Repetitive Behaviour in Kennelled Domestic Dog: Stereotypical or Not?
Behavior in animals that is repetitive, unvarying, and has no obvious goal is often described as “stereotypical.” It is generally seen most frequently in situations of captivity and / or stress. However, not all repetitive behavior is stereotypical, and this study seeks to better understand how kenneled domestic dogs display (or don’t display) this behavior. The research finds a tremendous variance in the stimuli that can trigger stereotypical behavior, and notes the difficulty in assessing exact causes.
Stereotypical behavior, defined as repetitive and invariant actions with no obvious function or goal, is often thought to indicate poor welfare and psychological distress in animals. Though these behaviors, frequently seen across wide populations of animals (for example, the overall population of shelter dogs, or animals in factory farms), do not manifest in the same way on an individual level. The authors of this study on stereotypies in kenneled dogs state that “at an individual level, within a given environment, stereotypies often occur in individuals which are “better off” and show fewer concurrent symptoms of poor welfare than their non-stereotyping counterparts.” What this uneven individual expression means is that “the use of stereotypical behaviour as an indicator of welfare, needs to be interpreted with caution.” Therefore, the individuals showing the most stereotypical behavior are not necessarily the worst off. Though many studies have been carried out examining stereotypical behavior of captive farmed, laboratory, and zoo animals, the study of stereotypies in kenneled domestic dogs is not as well understood.
To remedy this, researchers studied 30 kenneled German Shepherd fully trained police dogs, with ages ranging from 18-112 months. They were observed in numerous ways with various kinds of stimulation. “Repetitive behaviour was observed in 41.3% of samples taken (out of 30 dogs, 10 samples each). Only two dogs were never observed to perform repetitive behaviour.” Most often, the dogs performed the behaviors when stimulated by the presence of kennel care assistants, and engaged in the behavior less in the presence of an unfamiliar person. But despite these broad tendencies, the researchers note that “individual dogs differ in the stimuli to which they respond.” In other words, though it is possible to outline certain tendencies among kenneled dogs, stereotypical behavior is a very individualized phenomenon.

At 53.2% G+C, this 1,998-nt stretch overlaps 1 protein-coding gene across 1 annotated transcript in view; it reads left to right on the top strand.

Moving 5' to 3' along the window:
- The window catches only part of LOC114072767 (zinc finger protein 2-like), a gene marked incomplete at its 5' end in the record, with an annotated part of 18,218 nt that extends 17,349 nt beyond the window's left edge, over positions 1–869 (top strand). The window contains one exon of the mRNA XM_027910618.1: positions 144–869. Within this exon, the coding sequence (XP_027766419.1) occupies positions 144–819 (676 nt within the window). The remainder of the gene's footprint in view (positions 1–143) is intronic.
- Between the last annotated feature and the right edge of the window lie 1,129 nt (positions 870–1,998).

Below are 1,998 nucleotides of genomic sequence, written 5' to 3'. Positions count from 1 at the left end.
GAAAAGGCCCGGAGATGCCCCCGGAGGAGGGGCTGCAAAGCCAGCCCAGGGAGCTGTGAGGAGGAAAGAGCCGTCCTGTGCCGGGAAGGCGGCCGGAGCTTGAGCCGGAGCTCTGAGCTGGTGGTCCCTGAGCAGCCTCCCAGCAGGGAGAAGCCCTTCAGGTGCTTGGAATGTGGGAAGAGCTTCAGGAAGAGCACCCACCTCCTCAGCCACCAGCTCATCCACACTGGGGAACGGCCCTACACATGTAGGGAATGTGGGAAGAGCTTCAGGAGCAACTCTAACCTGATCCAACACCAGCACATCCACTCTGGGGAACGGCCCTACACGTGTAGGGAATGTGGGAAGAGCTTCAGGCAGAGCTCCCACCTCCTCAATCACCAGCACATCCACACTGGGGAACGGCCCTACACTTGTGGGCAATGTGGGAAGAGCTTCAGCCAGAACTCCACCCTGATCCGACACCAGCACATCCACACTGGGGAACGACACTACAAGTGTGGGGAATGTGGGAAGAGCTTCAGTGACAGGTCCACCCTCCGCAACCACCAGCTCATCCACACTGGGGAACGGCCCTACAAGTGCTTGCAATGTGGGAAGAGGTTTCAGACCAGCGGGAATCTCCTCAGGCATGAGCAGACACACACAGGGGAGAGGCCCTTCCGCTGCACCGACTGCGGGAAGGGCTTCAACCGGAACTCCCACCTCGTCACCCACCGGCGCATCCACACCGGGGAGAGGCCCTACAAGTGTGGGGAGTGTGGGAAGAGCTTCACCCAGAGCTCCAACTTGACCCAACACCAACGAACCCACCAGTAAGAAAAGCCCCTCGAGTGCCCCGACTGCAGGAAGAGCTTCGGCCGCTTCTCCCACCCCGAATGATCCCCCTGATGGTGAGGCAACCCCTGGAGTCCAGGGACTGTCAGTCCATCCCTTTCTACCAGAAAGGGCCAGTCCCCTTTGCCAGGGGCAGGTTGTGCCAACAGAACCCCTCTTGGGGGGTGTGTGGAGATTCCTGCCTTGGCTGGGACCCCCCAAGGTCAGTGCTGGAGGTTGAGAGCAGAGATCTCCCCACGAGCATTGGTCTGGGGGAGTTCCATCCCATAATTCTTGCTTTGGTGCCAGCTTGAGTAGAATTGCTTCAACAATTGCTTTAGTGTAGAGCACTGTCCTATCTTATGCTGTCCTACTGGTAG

“The lack of uniformity in the form and intensity of repetitive behavior, and in the triggering stimuli, suggests that such behaviour is unlikely to have a single motivation.” The authors note that in particular, dogs who exhibited spontaneous repetitive behavior at times of minimal stimulation showed different stress responses than their counterparts. They also state that “the performance of repetitive behaviour by dogs and their welfare status therefore requires further investigation.” The overall findings of this study may help animal advocates who work with shelter dogs, as it supports the view that each dog should be treated as unique and their problems should be addressed in an individual way.
Repetitive behaviour is common in kennelled dogs, yet its motivational basis remains relatively unexplored. We examine the repetitive behaviour of 30 kennelled working dogs in ten contexts both coinciding with, and in the absence of, commonly occurring arousing stimuli, such as care staff, other dogs and food preparation. A large pro- portion (93%) of subjects performed some repetitive behaviour, most commonly bouncing, but only 17% in the absence of the arousing stimuli. Subjects could be divided into four groups according to the stimuli eliciting, and the duration, of their repetitive behaviour, and these groups were compared on the basis of their cortisol response to an acute psychogenic stressor — a veterinary examination. Urinary cortisol/creatinine response curves differed significantly between the groups. In particular, those dogs which performed repetitive behaviour at times of minimal stimulation, showed a distinctly different pattern of response, with cortisol levels decreasing, as compared to increasing, after the veterinary examination. We conclude that dogs showing repetitive behaviours at times of high arousal are motivationally distinct from those “stereotyping” in the absence of stimulation. We suggest that those dogs showing spontaneous repetitive behaviours may have past experiences and/or temperaments that affect both their reactions to a veterinary examination and to long-term kennelling. For example, some dogs may find isolation from humans particularly aversive, hence affecting their reactions both to being left in a kennel and to being taken to the veterinary surgeon. Alternatively, such dogs may have atypical responsiveness of their hypothalamic–pituitary–adrenal (HPA) axis, possibly brought about through chronic stress. High levels of repetitive behaviours in response to inaccessible husbandry events may be explained if such behaviour has inadvertently been reinforced by attention from staff, and therefore may not always be indicative of aversion to kennelling or compromised welfare.